None of these risks are medically necessary because other procedures are available to physicians who deem it necessary to perform an abortion late in pregnancy. As ACOG policy states clearly, intact D&X is never the only procedure available. Some clinicians have considered intact D&X necessary when hydrocephalus is present. However, a hydrocephalic fetus could be aborted by first draining the excess fluid from the fetal skull through ultrasound-guided cephalocentesis. Some physicians who perform abortions have been concerned that a ban on late abortions would affect their ability to provide other abortion services. Because of the proposed changes in federal legislation, it is clear that only intact D&X would be banned...<hr></blockquote>
[quote]Originally posted by roger_ramjet:
STENBERG v. CARHART
And why was that law overturned? It was worded too vaguely and could have included any abortions (i.e., D&E vs. D&X), and because it had no provision at all for the health of the mother. The court left it crystal clear what type of bill would be acceptable. Why didn't Nebraska immediately turn around and pass such a law?<hr></blockquote>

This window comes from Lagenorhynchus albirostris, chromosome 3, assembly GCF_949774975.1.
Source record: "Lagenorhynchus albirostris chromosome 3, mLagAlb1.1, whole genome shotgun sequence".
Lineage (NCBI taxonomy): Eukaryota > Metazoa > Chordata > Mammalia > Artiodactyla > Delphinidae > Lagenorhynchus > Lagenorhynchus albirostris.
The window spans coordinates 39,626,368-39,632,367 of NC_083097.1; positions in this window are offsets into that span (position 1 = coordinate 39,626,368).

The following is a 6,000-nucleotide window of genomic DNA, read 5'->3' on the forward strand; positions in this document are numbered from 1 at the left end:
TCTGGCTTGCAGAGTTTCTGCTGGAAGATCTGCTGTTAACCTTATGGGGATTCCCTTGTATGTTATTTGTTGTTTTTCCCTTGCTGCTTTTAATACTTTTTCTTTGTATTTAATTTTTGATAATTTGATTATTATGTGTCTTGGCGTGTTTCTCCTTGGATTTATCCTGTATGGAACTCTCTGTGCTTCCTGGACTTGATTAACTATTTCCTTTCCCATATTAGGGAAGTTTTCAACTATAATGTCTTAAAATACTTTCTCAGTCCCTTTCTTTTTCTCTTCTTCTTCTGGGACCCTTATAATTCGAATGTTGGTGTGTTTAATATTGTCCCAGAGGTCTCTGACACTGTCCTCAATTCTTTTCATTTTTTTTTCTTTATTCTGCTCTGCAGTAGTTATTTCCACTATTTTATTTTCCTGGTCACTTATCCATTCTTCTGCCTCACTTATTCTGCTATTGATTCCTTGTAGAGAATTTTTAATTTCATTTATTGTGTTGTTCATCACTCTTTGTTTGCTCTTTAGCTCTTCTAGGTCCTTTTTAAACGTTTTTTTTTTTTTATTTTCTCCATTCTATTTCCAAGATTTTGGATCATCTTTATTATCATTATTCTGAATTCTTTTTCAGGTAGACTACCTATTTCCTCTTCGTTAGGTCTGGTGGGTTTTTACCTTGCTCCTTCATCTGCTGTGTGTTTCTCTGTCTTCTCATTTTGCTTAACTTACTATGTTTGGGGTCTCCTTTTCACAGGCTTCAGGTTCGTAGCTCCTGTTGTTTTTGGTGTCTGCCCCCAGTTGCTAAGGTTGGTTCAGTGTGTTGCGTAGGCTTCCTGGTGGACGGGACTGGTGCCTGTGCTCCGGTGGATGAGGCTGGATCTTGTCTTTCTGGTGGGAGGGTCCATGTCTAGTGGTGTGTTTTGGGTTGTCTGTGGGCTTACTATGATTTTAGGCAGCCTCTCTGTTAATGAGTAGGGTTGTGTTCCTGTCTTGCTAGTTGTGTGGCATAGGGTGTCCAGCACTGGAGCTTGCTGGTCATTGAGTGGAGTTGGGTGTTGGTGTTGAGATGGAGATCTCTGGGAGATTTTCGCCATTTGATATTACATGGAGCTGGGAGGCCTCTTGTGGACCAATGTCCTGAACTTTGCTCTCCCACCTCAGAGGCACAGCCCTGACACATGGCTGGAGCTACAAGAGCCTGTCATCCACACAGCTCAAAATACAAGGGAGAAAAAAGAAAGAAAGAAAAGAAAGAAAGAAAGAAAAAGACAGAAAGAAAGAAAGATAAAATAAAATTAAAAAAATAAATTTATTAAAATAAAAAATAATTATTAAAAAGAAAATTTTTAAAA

Nebraska is one of the most Republican states in the nation. You think that maybe they weren't thinking too much about wedge issues when most of them have safe seats anyway?
" target="_blank">The Supreme Court 2000</a>:
Copyright (c) 2000 First Things 106 (October 2000).
[quote]David M. Smolin
(David M. Smolin is Professor of Law at Cumberland Law School of Samford University in Birmingham, Alabama, and Fellow of the Southern Center for Law and Ethics. He was primary author of a medical facts brief in Stenberg
that was cited in both majority and dissenting opinions.)Stenberg
is historic because it constitutionally validates and protects an extreme and horrific form of abortion bordering on infanticide, while placing this validation in the context of explicitly gruesome descriptions of the various forms of lateterm abortion. The legal issues and factual background of Stenberg
forced each Justice to confront the raw facts of precisely how abortion brings about the destruction of the human fetus...Stenberg
represented a significant hardening of the abortion rights position of Justice O'Connor. The Stenberg